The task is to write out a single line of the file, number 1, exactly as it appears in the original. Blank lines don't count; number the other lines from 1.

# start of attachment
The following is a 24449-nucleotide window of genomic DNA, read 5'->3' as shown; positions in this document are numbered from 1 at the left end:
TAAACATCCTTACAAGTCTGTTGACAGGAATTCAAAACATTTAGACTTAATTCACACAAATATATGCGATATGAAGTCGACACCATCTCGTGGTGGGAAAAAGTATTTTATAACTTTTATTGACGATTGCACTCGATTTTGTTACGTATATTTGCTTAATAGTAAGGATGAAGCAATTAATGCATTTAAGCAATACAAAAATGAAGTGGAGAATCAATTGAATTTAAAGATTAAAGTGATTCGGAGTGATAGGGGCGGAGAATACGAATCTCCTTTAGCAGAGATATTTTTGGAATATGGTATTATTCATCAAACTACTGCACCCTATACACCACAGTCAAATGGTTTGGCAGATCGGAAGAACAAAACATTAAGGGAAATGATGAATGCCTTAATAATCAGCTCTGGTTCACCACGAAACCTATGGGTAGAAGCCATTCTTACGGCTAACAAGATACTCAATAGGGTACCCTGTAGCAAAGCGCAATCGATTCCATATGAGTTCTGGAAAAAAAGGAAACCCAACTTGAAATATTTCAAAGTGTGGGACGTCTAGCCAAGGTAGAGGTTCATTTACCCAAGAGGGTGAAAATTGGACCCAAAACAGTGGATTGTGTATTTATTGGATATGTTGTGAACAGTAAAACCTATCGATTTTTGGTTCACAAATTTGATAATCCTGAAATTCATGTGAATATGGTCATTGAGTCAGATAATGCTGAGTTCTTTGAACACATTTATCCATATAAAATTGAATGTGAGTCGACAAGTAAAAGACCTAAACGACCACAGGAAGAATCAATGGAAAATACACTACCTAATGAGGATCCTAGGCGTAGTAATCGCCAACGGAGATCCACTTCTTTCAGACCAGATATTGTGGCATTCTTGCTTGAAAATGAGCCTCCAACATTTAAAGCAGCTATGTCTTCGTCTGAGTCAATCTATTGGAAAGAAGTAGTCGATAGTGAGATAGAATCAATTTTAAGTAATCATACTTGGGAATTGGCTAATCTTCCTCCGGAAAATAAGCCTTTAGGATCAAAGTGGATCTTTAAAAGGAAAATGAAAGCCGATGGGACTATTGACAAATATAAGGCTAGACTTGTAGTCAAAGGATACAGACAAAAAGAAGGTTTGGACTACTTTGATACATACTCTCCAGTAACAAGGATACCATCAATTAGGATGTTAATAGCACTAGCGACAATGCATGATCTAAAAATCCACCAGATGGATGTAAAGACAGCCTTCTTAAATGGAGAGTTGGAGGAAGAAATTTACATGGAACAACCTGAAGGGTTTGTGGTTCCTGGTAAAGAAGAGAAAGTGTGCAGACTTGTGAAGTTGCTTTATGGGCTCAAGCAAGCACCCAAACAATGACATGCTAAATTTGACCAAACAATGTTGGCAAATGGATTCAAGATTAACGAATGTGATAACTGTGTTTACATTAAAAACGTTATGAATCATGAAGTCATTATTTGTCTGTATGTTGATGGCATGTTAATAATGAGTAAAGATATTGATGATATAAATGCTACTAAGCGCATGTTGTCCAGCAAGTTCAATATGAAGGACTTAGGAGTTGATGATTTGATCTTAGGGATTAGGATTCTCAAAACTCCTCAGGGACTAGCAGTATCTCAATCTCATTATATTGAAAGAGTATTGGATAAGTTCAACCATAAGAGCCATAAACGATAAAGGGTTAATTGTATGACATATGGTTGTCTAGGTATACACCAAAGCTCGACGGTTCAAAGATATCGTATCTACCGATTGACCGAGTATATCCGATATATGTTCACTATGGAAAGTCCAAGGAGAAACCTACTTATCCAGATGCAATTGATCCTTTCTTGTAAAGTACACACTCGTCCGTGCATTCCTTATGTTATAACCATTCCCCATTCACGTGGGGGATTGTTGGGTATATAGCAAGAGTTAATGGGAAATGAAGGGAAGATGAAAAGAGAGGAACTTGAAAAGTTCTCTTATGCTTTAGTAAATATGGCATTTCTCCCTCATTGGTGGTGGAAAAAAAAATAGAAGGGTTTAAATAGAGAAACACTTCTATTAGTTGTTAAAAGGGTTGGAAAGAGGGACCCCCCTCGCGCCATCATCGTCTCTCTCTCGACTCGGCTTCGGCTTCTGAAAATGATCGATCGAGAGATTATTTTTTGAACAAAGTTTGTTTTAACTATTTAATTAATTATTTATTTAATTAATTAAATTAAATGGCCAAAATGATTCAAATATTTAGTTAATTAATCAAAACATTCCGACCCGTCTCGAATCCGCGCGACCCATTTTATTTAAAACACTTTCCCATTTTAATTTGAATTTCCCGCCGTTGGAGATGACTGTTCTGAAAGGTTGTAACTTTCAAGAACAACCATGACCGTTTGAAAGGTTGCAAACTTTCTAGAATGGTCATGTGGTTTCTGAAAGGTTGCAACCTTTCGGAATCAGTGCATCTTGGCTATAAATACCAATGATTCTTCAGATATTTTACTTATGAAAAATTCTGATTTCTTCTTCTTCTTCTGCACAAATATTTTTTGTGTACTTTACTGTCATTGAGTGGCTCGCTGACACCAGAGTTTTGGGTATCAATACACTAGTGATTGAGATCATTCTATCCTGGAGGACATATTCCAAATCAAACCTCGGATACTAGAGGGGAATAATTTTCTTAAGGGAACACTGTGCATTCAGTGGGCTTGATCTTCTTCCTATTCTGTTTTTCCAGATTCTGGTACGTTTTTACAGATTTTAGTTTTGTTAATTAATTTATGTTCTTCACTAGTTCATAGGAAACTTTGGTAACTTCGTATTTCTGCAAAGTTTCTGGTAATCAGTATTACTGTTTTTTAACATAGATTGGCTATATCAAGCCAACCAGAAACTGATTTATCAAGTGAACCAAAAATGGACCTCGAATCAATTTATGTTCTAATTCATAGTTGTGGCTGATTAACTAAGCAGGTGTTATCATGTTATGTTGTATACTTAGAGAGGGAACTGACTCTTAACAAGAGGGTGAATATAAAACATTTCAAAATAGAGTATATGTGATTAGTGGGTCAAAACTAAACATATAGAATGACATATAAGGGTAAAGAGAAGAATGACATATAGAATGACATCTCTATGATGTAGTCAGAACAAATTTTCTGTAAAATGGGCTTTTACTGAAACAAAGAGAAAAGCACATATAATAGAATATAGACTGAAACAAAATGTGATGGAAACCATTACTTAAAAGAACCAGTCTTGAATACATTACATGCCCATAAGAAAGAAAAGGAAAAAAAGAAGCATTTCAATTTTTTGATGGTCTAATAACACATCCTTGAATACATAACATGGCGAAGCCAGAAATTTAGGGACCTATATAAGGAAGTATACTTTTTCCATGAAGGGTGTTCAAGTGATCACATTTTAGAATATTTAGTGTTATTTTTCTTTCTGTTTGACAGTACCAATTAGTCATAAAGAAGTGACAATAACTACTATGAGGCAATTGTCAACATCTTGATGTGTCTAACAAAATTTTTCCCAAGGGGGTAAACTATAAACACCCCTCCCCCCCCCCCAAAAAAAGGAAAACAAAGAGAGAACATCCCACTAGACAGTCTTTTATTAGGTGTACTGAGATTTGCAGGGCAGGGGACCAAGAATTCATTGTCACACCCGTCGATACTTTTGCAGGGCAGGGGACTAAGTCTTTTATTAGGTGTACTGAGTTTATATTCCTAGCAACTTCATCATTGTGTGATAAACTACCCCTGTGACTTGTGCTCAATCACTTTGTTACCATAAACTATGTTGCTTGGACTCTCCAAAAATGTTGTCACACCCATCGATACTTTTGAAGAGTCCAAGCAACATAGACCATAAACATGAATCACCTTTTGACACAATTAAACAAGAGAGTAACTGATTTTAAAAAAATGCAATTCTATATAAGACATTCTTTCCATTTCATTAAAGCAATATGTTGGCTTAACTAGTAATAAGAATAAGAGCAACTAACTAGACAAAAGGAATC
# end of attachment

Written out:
The following is a 24449-nucleotide window of genomic DNA, read 5'->3' as shown; positions in this document are numbered from 1 at the left end: